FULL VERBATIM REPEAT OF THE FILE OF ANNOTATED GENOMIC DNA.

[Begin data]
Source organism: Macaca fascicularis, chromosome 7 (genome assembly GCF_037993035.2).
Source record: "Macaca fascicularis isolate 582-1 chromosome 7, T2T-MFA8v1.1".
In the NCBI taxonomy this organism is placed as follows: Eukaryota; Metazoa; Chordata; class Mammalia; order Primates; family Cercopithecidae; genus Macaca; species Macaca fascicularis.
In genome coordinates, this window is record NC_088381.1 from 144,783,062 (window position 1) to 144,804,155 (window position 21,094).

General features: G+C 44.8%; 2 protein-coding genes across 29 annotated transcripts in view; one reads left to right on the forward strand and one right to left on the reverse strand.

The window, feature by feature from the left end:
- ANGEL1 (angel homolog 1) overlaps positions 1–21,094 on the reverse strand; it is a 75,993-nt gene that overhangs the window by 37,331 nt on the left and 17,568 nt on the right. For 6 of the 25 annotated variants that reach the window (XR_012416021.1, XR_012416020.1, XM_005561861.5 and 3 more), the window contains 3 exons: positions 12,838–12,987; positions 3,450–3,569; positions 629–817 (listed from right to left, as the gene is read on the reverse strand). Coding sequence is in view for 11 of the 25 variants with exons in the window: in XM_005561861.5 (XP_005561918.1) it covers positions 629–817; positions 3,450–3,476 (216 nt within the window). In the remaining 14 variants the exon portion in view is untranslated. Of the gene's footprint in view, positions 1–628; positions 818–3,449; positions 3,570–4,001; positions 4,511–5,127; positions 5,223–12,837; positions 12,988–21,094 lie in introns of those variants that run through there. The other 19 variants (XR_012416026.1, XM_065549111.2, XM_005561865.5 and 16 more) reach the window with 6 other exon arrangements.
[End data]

Source organism: Macaca fascicularis, chromosome 7 (genome assembly GCF_037993035.2).
Source record: "Macaca fascicularis isolate 582-1 chromosome 7, T2T-MFA8v1.1".
In the NCBI taxonomy this organism is placed as follows: Eukaryota; Metazoa; Chordata; class Mammalia; order Primates; family Cercopithecidae; genus Macaca; species Macaca fascicularis.
In genome coordinates, this window is record NC_088381.1 from 144,783,062 (window position 1) to 144,804,155 (window position 21,094).

General features: G+C 44.8%; 2 protein-coding genes across 29 annotated transcripts in view; one reads left to right on the forward strand and one right to left on the reverse strand.

The window, feature by feature from the left end:
- ANGEL1 (angel homolog 1) overlaps positions 1–21,094 on the reverse strand; it is a 75,993-nt gene that overhangs the window by 37,331 nt on the left and 17,568 nt on the right. For 6 of the 25 annotated variants that reach the window (XR_012416021.1, XR_012416020.1, XM_005561861.5 and 3 more), the window contains 3 exons: positions 12,838–12,987; positions 3,450–3,569; positions 629–817 (listed from right to left, as the gene is read on the reverse strand). Coding sequence is in view for 11 of the 25 variants with exons in the window: in XM_005561861.5 (XP_005561918.1) it covers positions 629–817; positions 3,450–3,476 (216 nt within the window). In the remaining 14 variants the exon portion in view is untranslated. Of the gene's footprint in view, positions 1–628; positions 818–3,449; positions 3,570–4,001; positions 4,511–5,127; positions 5,223–12,837; positions 12,988–21,094 lie in introns of those variants that run through there. The other 19 variants (XR_012416026.1, XM_065549111.2, XM_005561865.5 and 16 more) reach the window with 6 other exon arrangements.